A 17th-century sculpture shown at TEFAF New York last month may have been illegally sold by a convent of nuns in Granada. The Spanish national police are investigating the incident; they were alerted after a local resident spotted the statue—which depicts Italian saint Margarita de Cortona—in the fair’s catalogue, where it was attributed to Baroque sculptor José de Mora and priced at €350,000 (about $390,000).
The man recognized the sculpture as one that stood above the altar in the church Our Lady of the Angels until its closure in 2018. The sale of any church goods is prohibited in Spain unless the government decides to sell them. The dealer who offered the sculpture in New York, Nicolás Cortés, said he purchased the work for €100,000 (about $111,000) from an antique dealer in 2017; he has given the purchase invoice and the export permit to Spanish authorities.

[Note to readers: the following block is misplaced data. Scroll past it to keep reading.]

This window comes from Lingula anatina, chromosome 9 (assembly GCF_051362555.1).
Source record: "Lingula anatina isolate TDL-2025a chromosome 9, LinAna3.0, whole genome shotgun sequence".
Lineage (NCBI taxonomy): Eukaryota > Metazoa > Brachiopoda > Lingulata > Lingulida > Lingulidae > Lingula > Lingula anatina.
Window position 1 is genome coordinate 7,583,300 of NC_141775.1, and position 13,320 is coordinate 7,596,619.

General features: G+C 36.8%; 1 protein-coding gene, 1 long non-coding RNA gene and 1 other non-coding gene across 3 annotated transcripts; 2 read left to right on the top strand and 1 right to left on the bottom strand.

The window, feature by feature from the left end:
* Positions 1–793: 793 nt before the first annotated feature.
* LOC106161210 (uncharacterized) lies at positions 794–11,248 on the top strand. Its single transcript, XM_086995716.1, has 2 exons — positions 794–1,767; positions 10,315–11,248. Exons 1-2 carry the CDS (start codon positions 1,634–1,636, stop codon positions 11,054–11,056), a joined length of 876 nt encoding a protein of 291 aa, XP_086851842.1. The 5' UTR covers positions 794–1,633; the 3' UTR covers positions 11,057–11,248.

Sister Josefa, mother superior of the convent, said the church is still in possession of the statue, though she would not disclose its location. She said she believes the convent’s statue has been confused with a statue of Saint Rose of Viterbo by a different artist. A history professor at the University of Granada is convinced that they are the same sculpture, as are other conservation experts interviewed by the Spanish newspaper El País.
The same man who recognized the statue told authorities last year that the convent had sold several other works in nearby antique stores.